As correctional facilities, prisons stand at the core of contemporary society as a reminder that any form of illegal activity prescribed by the state will be rightfully condemned and processed. However, various scholars urge for a wider reconsideration of the very concept in the sense of social inclusion and reconciliation.
Artists have often been hesitant to explore this subject matter, but the ones more daring and socially engaged are not. Such is the case with the established French artist JR, best known for his large scale public works, who closely explored the maximum-security prison located in Tehachapi, California.
The whole project is currently displayed at Perrotin in Paris and it shows how far the artist went while questioning whether art can be a vehicle for social change.
In October 2019, JR was granted a visit to the Tehachapi prison where he intended to meet the prisoners and present his idea that ultimately should be developed in the central yard. Some of the incarcerated men were locked up for almost a decade, many of them sentenced to life. According to California’s Three Strikes law, any person convicted of three crimes had to serve twenty-five years to life as long as two of the three crimes were considered serious. However, a great majority of inmates sentenced under the mentioned law are today serving for nonviolent crimes.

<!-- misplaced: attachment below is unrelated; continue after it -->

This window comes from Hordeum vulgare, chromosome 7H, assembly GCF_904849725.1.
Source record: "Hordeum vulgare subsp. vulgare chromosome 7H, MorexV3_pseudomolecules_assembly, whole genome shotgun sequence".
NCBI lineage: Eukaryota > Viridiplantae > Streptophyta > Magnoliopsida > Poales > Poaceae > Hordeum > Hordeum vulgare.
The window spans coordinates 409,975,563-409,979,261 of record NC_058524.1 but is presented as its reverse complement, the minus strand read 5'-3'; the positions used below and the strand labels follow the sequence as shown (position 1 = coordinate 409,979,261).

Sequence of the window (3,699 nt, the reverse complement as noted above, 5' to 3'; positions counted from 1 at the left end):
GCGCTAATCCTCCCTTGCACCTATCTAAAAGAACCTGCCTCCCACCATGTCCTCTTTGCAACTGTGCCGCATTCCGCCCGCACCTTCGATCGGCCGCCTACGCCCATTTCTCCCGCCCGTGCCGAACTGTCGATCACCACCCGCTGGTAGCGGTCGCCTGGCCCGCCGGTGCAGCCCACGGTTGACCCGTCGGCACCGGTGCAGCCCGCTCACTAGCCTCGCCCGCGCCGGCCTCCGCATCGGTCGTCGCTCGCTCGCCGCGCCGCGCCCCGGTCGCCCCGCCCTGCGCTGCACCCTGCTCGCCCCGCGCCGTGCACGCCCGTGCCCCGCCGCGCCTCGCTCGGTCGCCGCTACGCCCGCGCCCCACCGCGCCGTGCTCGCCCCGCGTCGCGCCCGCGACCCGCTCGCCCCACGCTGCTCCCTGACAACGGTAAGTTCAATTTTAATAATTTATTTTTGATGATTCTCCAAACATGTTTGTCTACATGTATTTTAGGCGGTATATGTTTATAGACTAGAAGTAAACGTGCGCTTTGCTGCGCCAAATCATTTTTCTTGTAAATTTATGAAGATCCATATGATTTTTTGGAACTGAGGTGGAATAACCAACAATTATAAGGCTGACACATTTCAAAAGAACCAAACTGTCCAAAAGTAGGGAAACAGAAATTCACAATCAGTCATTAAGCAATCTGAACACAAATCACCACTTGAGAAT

JR photographed the men, one by one, from above, and they shared their story in front of a camera without any particular instruction. The artist also captured the prison staff and former prisoners and collected in total forty-eight portraits and stories.
After two weeks, JR got back to the prison with his team to install three hundred and thirty-eight strips of paper to the ground. In just a few hours, the prison yard collage was finished. The installation disappeared after three days under the footsteps of the prisoners and staff.
In February 2020, JR returned once again to the prison, and inspired by the Tehachapi Mountains, located in front of the complex, he produced a large scale installation with the help of the volunteers including the prison’s incarcerated population. This work remains on display today.
A few years ago I started a journey called “Can Art Change the World?” It is still an open question. And with this project, I want to raise another question: “Can a man change?” Before answering yes or no, ask yourself a question: Have I changed? Did I make mistakes, apologize and amend for them? And if I haven’t, why haven’t I been able to?”
The current exhibition shows the significance of art in the prison system that can be used as an emancipatory tool for building collaboration and solidarity. That is proven by the fact that after the project ended several inmates initiated a working group to begin art classes, while JR stayed in touch with his collaborators. For the sake of the long-term goals of the project that is even accessible online via the Tehachapi free app for iPhone and Android titled JR: Murals.
JR: Tehachapi will be on display at Perrotin in Paris until 26 September 2020.
Featured images: Installation views, JR Tehachapi, Perrotin Paris. © JR. Photo Claire Dorn. Courtesy Perrotin.